The power of the Cross is the desiring pull that comes upon the desire of humans, redirecting desire back to the proper source and fount of desire itself.

Julian concludes that the salvation is rooted in eros (both the desire of humans as imago Dei and the desire of God that brings God and man face-to-face). “God willeth that we understand [this], desiring with all our heart to have knowing of them more and more unto the time that we be fulfilled: for fully to know them is nought else but endless joy and bliss that we shall have in Heaven, which God willeth should be begun here in knowing of His love.” Eros is not something shameful, or something to be shunned. It is in desire that humans are drawn to the fount and source of Love. This is the true restoration of imago Dei. God desires us and we desire God. In the double desire exhibited by God and humanity the two are brought into communion with each other in total self-giving; God’s self-giving to man and man’s self-giving to God. As Julian makes clear, this is salvation in its fullest and most pristine form.

“Whom do I have in heaven but you? And there is nothing upon earth that I desire besides you.” Eros is the most beautiful thing in the world; it is the very essence of being, and that which draws mere mortals to, and into union with, divinity. Desiring love conquers all things. Julian understands that one should yield to that desiring love, for in that comes union with the most sublime eros that comes from God. This, and only this, restores man’s ruptured relationship with Divine Love. That requires humility and receptivity to the love of God, much like with Mary at the Annunciation.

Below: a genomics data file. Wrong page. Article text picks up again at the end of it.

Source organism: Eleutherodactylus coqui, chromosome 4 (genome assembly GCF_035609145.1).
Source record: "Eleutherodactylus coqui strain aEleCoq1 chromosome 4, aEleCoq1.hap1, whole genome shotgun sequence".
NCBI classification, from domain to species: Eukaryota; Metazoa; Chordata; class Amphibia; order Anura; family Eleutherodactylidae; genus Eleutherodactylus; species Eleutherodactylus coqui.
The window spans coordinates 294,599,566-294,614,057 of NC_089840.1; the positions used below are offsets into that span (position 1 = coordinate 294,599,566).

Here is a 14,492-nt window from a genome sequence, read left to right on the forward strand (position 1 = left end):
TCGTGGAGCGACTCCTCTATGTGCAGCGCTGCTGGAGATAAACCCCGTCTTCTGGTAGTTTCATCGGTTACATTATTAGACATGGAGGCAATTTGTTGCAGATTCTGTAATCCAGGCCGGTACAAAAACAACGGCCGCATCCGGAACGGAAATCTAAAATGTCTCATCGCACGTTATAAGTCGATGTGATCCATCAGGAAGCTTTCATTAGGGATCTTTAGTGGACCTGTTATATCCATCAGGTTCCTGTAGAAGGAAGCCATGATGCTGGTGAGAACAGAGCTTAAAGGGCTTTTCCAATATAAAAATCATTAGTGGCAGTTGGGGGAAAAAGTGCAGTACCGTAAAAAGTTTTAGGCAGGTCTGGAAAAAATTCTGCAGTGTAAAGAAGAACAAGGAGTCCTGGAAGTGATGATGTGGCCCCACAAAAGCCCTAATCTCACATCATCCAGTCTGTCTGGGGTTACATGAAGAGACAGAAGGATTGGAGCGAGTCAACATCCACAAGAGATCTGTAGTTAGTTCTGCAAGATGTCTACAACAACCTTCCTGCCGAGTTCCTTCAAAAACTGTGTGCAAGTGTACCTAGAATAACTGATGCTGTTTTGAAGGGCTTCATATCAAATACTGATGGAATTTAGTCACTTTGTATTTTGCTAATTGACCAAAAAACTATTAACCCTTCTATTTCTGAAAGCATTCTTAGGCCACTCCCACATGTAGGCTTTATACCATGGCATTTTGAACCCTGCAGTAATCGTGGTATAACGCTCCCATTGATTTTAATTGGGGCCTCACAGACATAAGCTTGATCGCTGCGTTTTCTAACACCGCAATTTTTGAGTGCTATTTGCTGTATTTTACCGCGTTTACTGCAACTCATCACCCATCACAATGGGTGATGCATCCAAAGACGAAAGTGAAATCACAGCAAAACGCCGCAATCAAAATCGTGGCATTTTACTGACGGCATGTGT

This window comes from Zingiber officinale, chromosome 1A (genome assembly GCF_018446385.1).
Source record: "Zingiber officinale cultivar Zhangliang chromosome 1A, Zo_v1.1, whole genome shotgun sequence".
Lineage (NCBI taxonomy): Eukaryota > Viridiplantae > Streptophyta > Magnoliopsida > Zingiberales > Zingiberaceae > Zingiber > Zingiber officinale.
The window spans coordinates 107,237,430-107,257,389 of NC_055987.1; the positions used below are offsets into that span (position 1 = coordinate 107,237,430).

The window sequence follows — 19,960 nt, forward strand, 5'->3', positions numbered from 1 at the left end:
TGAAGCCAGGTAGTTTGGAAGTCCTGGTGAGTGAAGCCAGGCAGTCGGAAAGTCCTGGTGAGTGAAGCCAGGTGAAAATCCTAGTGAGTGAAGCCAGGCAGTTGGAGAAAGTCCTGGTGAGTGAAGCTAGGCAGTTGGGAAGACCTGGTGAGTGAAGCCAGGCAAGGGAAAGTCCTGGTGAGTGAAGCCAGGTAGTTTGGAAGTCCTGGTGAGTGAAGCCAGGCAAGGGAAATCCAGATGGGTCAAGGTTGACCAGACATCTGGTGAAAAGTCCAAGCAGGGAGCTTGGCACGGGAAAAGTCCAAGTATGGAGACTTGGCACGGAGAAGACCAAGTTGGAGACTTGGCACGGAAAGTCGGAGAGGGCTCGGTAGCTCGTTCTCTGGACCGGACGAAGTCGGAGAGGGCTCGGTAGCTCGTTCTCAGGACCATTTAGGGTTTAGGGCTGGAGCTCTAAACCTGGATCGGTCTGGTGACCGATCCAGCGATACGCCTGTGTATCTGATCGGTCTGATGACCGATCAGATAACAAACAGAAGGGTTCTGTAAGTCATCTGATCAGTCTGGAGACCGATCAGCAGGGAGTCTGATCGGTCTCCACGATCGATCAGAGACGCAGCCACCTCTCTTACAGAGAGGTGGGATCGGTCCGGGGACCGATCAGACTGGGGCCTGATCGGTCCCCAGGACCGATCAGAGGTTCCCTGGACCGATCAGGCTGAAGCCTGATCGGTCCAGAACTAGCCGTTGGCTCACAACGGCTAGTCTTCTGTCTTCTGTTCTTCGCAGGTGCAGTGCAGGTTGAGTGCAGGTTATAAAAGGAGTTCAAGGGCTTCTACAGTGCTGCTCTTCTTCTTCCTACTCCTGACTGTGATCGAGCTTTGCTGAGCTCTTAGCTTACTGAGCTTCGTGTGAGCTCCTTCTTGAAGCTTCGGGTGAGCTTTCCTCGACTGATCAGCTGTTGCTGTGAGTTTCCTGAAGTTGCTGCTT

Eros is integral to the nature of man and an essential part of being made in the image of God. As Julian ends her work boldly proclaiming, “In our making we had beginning; but the love wherein He made us was in Him from without beginning: in which love we have our beginning. And all this shall we see in God, without end.” The divinity of eros has always been Christianity’s most powerful and important claim and what distinguished it from other Greek and Roman philosophical traditions. Eros is a sacramental gift. For it is through eros that life is found, and the highest joy made possible, when desire leads one to the Good, True, and Beautiful. Christianity did not destroy eros. Christianity is the culmination and fulfillment of the desire of man and the nations. Christianity, and only Christianity, brings forth the triumph of eros as it directs desire to “the Love that moves the sun and other stars.”


Hesiod, Paul Krause in real life, is the editor of VoegelinView and a writer on art, culture, literature, politics, and religion for numerous journals, magazines, and newspapers. He is the author of The Odyssey of Love and the Politics of Plato, and a contributor to the College Lecture Today and the forthcoming book Diseases, Disasters, and Political Theory. He holds master’s degrees in philosophy and theology (biblical & religious studies) from the University of Buckingham and Yale, and a bachelor’s degree in economics, history, and philosophy from Baldwin Wallace University.